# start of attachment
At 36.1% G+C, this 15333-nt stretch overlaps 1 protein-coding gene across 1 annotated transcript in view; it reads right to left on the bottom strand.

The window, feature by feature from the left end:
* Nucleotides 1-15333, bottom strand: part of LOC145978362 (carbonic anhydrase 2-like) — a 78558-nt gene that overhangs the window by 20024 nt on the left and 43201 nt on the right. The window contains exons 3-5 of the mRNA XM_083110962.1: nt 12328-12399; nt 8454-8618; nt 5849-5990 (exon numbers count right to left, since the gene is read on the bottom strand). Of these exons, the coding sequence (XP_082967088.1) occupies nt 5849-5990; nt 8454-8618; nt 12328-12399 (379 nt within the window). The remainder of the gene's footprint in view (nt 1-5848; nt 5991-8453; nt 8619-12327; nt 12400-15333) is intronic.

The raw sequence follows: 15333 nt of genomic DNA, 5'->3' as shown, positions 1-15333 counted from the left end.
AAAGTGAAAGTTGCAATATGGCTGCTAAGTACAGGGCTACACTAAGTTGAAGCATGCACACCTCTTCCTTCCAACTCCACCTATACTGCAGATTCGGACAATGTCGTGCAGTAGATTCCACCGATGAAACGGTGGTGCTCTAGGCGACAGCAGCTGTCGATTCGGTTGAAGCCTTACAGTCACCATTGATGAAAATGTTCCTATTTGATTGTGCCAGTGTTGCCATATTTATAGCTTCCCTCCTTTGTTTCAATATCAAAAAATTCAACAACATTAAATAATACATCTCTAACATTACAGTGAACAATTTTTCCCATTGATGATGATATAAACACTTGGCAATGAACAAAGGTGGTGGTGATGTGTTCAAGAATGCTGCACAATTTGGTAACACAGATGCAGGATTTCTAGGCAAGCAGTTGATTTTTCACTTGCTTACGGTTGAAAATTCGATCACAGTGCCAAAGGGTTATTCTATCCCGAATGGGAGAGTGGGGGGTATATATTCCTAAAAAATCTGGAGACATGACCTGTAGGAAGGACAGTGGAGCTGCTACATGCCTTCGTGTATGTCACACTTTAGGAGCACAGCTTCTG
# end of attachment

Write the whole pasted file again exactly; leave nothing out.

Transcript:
At 36.1% G+C, this 15333-nt stretch overlaps 1 protein-coding gene across 1 annotated transcript in view; it reads right to left on the bottom strand.

The window, feature by feature from the left end:
* Nucleotides 1-15333, bottom strand: part of LOC145978362 (carbonic anhydrase 2-like) — a 78558-nt gene that overhangs the window by 20024 nt on the left and 43201 nt on the right. The window contains exons 3-5 of the mRNA XM_083110962.1: nt 12328-12399; nt 8454-8618; nt 5849-5990 (exon numbers count right to left, since the gene is read on the bottom strand). Of these exons, the coding sequence (XP_082967088.1) occupies nt 5849-5990; nt 8454-8618; nt 12328-12399 (379 nt within the window). The remainder of the gene's footprint in view (nt 1-5848; nt 5991-8453; nt 8619-12327; nt 12400-15333) is intronic.

The raw sequence follows: 15333 nt of genomic DNA, 5'->3' as shown, positions 1-15333 counted from the left end.
AAAGTGAAAGTTGCAATATGGCTGCTAAGTACAGGGCTACACTAAGTTGAAGCATGCACACCTCTTCCTTCCAACTCCACCTATACTGCAGATTCGGACAATGTCGTGCAGTAGATTCCACCGATGAAACGGTGGTGCTCTAGGCGACAGCAGCTGTCGATTCGGTTGAAGCCTTACAGTCACCATTGATGAAAATGTTCCTATTTGATTGTGCCAGTGTTGCCATATTTATAGCTTCCCTCCTTTGTTTCAATATCAAAAAATTCAACAACATTAAATAATACATCTCTAACATTACAGTGAACAATTTTTCCCATTGATGATGATATAAACACTTGGCAATGAACAAAGGTGGTGGTGATGTGTTCAAGAATGCTGCACAATTTGGTAACACAGATGCAGGATTTCTAGGCAAGCAGTTGATTTTTCACTTGCTTACGGTTGAAAATTCGATCACAGTGCCAAAGGGTTATTCTATCCCGAATGGGAGAGTGGGGGGTATATATTCCTAAAAAATCTGGAGACATGACCTGTAGGAAGGACAGTGGAGCTGCTACATGCCTTCGTGTATGTCACACTTTAGGAGCACAGCTTCTG